Meta-analysis reveals complex marine biological responses to the interactive effects of ocean acidification and warming
Article first published online: 7 MAR 2013
© 2013 The Authors. Ecology and Evolution published by Blackwell Publishing Ltd.
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Ecology and Evolution
Volume 3, Issue 4, pages 1016–1030, April 2013
How to Cite
Ecology and Evolution 2013; 3(4): 1016–1030
- Issue published online: 11 APR 2013
- Article first published online: 7 MAR 2013
- Manuscript Accepted: 29 JAN 2013
- Manuscript Revised: 23 JAN 2013
- Manuscript Received: 5 NOV 2012
- Marie Curie Career Integration. Grant Number: PCIG10-GA-2011-303685
- Institute of Biological, Environmental and Rural Sciences Ph.D. studentship
Vol. 3, Issue 8, 2782, Article first published online: 12 AUG 2013
- Climate change;
- multiple stressors;
- ocean acidification;
- ocean warming;
- synergistic interactions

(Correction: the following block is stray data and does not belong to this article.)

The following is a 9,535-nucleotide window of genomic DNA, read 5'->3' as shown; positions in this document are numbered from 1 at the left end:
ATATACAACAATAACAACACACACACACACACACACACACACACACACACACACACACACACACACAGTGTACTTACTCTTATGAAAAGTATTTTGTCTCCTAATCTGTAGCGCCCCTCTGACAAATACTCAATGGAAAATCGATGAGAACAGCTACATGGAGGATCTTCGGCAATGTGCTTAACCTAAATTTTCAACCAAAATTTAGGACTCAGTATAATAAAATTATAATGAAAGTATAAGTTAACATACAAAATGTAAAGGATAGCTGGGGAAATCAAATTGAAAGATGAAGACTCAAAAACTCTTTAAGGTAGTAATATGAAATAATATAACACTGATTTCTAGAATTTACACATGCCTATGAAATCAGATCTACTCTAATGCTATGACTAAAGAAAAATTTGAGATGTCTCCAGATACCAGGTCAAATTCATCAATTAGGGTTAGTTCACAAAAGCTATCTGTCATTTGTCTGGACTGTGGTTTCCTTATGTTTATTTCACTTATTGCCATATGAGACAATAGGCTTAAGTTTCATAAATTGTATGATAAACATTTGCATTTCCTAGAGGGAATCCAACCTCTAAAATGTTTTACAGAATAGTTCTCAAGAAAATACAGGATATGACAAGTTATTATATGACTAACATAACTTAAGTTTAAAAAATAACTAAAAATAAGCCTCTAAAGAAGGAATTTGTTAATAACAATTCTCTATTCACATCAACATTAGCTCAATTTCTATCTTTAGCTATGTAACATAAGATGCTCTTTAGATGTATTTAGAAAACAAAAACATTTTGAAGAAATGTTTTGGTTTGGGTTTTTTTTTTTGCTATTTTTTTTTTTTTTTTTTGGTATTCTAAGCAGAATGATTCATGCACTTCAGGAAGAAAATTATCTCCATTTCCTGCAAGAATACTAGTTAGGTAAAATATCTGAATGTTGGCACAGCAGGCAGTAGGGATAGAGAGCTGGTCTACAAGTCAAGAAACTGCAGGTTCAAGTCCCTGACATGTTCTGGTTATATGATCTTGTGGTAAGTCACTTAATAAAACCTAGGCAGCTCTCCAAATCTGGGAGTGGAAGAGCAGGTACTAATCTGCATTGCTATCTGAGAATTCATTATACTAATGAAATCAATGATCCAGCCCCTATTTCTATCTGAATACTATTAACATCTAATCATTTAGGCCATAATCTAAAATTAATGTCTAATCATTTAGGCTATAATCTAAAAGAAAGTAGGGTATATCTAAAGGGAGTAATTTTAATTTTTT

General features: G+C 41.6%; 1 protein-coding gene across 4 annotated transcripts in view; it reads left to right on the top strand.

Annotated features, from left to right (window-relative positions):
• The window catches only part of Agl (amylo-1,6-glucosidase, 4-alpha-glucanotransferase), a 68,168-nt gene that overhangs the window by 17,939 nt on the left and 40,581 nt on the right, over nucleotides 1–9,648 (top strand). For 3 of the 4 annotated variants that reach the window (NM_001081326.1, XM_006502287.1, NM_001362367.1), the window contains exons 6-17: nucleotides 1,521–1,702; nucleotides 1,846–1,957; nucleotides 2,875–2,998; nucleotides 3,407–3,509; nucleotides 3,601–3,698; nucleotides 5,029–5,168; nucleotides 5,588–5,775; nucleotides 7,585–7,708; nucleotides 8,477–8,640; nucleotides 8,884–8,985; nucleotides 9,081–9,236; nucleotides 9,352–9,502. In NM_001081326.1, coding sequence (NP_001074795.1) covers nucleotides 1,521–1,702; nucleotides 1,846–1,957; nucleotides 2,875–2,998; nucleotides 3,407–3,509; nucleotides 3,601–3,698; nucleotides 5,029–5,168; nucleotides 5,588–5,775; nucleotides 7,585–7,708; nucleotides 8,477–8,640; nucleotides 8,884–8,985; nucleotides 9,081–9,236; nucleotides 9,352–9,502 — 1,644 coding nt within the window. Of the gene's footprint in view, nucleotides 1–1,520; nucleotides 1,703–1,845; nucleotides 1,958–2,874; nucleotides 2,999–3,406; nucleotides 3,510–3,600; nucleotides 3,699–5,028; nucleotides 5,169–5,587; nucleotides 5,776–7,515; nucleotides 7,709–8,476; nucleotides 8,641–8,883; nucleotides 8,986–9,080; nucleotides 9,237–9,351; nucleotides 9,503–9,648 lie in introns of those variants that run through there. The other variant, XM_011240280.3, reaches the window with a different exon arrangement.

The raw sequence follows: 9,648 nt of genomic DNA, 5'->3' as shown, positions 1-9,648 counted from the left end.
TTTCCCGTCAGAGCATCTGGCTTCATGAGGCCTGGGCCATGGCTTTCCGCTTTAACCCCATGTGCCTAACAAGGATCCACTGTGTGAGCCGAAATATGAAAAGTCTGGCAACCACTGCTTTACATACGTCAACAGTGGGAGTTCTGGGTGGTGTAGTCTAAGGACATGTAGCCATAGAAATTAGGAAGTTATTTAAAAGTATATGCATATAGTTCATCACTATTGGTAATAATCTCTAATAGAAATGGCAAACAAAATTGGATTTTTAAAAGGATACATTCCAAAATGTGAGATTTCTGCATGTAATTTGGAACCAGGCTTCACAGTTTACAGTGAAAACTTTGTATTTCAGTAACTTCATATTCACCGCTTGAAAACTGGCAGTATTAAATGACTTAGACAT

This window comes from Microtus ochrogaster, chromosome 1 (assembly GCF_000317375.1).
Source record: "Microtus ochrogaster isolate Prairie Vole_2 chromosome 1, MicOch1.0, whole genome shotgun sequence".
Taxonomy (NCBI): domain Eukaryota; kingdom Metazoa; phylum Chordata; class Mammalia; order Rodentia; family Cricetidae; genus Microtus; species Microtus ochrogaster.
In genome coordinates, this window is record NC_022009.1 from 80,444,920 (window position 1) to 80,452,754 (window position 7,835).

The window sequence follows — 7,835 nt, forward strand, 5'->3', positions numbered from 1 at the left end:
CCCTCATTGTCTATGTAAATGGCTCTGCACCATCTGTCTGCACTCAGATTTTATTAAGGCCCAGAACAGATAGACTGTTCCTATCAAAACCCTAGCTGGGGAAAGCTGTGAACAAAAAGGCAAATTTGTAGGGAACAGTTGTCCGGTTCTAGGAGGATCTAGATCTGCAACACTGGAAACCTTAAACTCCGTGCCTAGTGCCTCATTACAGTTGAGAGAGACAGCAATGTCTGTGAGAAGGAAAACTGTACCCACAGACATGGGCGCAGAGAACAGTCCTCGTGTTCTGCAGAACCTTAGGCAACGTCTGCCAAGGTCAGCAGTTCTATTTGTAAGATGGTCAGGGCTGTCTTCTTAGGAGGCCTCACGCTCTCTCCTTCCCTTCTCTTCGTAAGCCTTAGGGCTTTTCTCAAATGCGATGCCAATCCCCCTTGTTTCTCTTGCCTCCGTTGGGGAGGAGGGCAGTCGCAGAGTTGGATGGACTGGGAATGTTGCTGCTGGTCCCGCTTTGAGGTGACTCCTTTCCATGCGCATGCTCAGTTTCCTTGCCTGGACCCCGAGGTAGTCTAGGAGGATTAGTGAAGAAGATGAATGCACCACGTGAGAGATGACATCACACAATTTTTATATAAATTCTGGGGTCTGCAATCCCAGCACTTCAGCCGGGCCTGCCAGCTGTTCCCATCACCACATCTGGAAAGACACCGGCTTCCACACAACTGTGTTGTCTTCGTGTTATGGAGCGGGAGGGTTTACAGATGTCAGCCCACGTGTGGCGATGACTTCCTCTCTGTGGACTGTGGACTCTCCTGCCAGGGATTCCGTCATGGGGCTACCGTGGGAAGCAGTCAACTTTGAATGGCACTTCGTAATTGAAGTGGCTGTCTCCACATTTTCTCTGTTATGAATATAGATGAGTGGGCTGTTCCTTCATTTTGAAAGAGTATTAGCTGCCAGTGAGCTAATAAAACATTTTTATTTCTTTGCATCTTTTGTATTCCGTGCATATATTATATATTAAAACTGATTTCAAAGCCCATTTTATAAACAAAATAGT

Ocean acidification and warming are considered two of the greatest threats to marine biodiversity, yet the combined effect of these stressors on marine organisms remains largely unclear. Using a meta-analytical approach, we assessed the biological responses of marine organisms to the effects of ocean acidification and warming in isolation and combination. As expected biological responses varied across taxonomic groups, life-history stages, and trophic levels, but importantly, combining stressors generally exhibited a stronger biological (either positive or negative) effect. Using a subset of orthogonal studies, we show that four of five of the biological responses measured (calcification, photosynthesis, reproduction, and survival, but not growth) interacted synergistically when warming and acidification were combined. The observed synergisms between interacting stressors suggest that care must be made in making inferences from single-stressor studies. Our findings clearly have implications for the development of adaptive management strategies particularly given that the frequency of stressors interacting in marine systems will be likely to intensify in the future. There is now an urgent need to move toward more robust, holistic, and ecologically realistic climate change experiments that incorporate interactions. Without them accurate predictions about the likely deleterious impacts to marine biodiversity and ecosystem functioning over the next century will not be possible.